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Pending Home Sales: Home Attitude Adjustments

The National Association of Realtors (NAR) reported today that pending home sales declined for the third straight month. As with so many other accounts, it’s not really the downside that is relevant but how instead there has been little to no growth for quite some time now. The NAR’s index value, which is how the organization reports the level of pending sales, was 108.5 in May 2017. That’s up 42% from the low in 2010, but also slightly less than...

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Maybe Deep Dissatisfaction Has A Point

To complete a trifecta, maybe someone could interview Alan Greenspan about rational exuberance. The last of the latest Fed Chairmen, Janet Yellen, purports today that the next financial crisis will not be in “our lifetimes.” The issue, however, isn’t even crisis so much as credibility. Given that she and the rest of them had no idea about the last one until it was almost over, we might be forgiven for rejecting her thesis outright – and it having...

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Oil Prices and Manufacturing PMI: No Backing Sentiment

When the price of oil first collapsed at the end of 2014, it was characterized widely as a “supply glut.” It wasn’t something to be concerned about because it was believed attributable to success, and American success no less. Lower oil prices would be another benefit to consumers on top of the “best jobs market in decades.”

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Weird Obsessions

People often ask why I care so much about China. In some ways the answer is obvious, meaning that China is the world’s second largest economy (the largest under certain methods of measurement). Therefore, marginal changes in the Chinese economy are important to understanding our own global situation.

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Bi-Weekly Economic Review: Draghi Moves Markets

In my last update two weeks ago I commented on the continued weakness in the economic data. The economic surprises were overwhelmingly negative and our market based indicators confirmed that weakness. This week the surprises are not in the economic data but in the indicators. And surprising as well is the source of the outbreak of optimism in the bond market and the yield curve.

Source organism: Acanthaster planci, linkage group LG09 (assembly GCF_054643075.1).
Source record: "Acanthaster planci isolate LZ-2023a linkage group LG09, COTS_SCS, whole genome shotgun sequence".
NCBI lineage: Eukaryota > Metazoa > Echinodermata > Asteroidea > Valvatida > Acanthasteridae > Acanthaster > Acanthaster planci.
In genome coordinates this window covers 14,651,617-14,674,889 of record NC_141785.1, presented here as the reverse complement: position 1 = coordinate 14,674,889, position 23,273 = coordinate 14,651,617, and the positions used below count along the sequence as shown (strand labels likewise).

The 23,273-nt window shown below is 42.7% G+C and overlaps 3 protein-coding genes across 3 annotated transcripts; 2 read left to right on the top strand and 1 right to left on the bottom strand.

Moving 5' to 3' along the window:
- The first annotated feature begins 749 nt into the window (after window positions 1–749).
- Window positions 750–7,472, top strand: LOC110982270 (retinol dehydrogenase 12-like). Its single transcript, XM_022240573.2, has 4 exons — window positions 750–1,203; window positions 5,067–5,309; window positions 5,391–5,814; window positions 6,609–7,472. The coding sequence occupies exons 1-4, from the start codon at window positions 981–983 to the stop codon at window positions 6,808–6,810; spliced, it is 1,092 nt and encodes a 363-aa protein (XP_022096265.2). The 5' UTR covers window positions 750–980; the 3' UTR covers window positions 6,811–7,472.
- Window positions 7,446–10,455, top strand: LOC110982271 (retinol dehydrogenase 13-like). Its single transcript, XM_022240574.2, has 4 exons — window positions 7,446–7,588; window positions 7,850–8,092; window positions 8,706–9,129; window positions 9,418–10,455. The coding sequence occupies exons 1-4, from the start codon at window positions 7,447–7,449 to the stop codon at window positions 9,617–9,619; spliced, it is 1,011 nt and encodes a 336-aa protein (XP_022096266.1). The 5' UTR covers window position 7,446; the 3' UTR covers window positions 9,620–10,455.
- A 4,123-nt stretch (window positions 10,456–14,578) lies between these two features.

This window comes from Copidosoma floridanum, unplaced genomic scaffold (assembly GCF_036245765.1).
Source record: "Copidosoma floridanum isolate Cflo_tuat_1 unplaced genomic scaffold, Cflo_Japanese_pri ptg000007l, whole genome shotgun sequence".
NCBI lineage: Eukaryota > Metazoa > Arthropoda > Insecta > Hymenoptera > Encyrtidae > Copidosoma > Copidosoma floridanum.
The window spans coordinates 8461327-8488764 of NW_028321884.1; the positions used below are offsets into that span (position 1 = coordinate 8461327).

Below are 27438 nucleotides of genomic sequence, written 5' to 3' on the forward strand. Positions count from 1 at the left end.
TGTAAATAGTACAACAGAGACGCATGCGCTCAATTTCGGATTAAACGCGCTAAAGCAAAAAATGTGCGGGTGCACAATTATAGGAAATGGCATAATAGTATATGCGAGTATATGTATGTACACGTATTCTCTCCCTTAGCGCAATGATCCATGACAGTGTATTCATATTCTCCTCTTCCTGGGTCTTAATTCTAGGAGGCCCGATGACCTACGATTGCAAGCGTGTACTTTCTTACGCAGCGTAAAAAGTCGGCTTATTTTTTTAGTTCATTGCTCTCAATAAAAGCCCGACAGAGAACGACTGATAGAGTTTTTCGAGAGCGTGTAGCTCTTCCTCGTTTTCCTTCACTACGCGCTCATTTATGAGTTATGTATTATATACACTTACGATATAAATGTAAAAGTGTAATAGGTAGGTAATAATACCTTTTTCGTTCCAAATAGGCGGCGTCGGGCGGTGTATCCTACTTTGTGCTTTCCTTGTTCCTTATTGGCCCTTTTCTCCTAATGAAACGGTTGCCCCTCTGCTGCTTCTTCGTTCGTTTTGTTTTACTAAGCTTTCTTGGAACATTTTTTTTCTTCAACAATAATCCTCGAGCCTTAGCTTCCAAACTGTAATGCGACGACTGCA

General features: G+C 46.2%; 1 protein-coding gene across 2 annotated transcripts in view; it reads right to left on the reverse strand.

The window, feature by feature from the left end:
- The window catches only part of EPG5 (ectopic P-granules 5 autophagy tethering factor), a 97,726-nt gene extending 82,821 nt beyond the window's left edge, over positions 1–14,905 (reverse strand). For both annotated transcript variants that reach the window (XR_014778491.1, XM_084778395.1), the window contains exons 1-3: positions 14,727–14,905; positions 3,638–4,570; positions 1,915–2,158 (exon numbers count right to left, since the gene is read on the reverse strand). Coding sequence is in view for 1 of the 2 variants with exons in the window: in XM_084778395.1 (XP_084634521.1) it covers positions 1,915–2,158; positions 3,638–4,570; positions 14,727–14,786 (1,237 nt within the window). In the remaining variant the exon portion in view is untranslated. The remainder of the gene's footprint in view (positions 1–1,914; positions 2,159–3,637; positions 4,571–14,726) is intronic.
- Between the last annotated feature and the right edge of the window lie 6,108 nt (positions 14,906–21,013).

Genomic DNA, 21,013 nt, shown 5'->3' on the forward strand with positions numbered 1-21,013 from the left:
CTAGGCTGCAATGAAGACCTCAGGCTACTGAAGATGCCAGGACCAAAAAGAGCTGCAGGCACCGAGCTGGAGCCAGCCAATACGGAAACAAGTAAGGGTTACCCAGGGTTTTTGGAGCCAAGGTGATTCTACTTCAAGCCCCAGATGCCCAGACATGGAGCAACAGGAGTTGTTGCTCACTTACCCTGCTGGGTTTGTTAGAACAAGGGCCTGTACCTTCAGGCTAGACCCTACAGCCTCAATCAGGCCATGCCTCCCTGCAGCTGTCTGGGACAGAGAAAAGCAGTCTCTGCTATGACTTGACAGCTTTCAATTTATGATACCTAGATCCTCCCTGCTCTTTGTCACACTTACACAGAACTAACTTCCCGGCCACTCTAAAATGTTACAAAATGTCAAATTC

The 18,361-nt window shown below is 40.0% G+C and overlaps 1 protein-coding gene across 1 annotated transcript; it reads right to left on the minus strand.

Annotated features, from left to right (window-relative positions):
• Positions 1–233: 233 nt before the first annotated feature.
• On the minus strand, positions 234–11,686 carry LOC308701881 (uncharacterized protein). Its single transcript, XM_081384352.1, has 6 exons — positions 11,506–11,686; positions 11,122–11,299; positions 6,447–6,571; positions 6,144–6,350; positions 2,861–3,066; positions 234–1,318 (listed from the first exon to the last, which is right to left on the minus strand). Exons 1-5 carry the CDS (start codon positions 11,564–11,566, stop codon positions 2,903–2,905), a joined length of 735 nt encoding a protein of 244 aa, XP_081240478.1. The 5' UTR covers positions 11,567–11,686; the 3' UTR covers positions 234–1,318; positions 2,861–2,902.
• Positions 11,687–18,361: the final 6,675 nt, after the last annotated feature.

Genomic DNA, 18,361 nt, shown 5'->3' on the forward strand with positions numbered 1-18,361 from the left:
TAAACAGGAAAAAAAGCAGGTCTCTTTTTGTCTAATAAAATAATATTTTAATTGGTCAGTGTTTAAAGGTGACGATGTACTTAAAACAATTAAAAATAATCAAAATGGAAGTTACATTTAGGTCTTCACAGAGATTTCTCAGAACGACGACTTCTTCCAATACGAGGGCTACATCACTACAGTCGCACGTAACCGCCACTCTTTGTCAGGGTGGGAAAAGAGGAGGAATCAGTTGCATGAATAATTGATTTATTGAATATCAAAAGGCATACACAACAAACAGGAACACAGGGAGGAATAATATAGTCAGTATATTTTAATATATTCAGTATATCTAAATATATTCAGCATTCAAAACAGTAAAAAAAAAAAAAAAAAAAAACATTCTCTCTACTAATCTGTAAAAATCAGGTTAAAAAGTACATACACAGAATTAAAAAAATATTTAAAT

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Emerging Markets: Preview of the Week Ahead

EM FX ended the week on a mixed note, as investors await fresh drivers. US jobs data on Friday could provide more clarity on Fed policy and the US economy. Within EM, many countries are expected to report lower inflation readings for June that support the view that most EM central banks will remain in dovish mode for now. We remain cautious on the EM asset class near-term.

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If We Don’t Change the Way Money Is Created, Rising Inequality and Social Disorder Are Inevitable

Centrally issued money optimizes inequality, monopoly, cronyism, stagnation and systemic instability. Everyone who wants to reduce wealth and income inequality with more regulations and taxes is missing the key dynamic: central banks' monopoly on creating and issuing money widens wealth inequality, as those with access to newly issued money can always outbid the rest of us to buy the engines of wealth creation.

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Brazil’s Reasons

Brazil is another one of those topics which doesn’t seem to merit much scrutiny apart from morbid curiosity. Like swap spreads or Japanese bank currency redistribution tendencies, it is sometimes hard to see the connection for US-based or just generically DM investors. Unless you set out to buy an emerging market ETF heavily weighted in the direction of South America, Brazil’s problems can seem a world away.

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Emerging Markets: What has Changed

Chinese President Xi visited Hong Kong for the first time. The US has proposed $1.3 bln of arms sales to Taiwan. The Egyptian government raised fuel and cooking gas prices. significantly as part of the IMF program. South Africa’s parliament has scheduled the no confidence vote on President Zuma. Brazil’s central bank lowered its inflation target. Brazil after President Temer was charged with corruption.

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Basic China Money Math Still Doesn’t Add Up To A Solution

There are four basic categories to the PBOC’s balance sheet, two each on the asset and liability sides of the ledger. The latter is the money side, composed mainly of actual, physical currency and the ledger balances of bank reserves. Opposing them is forex assets in possession of the central bank and everything else denominated in RMB.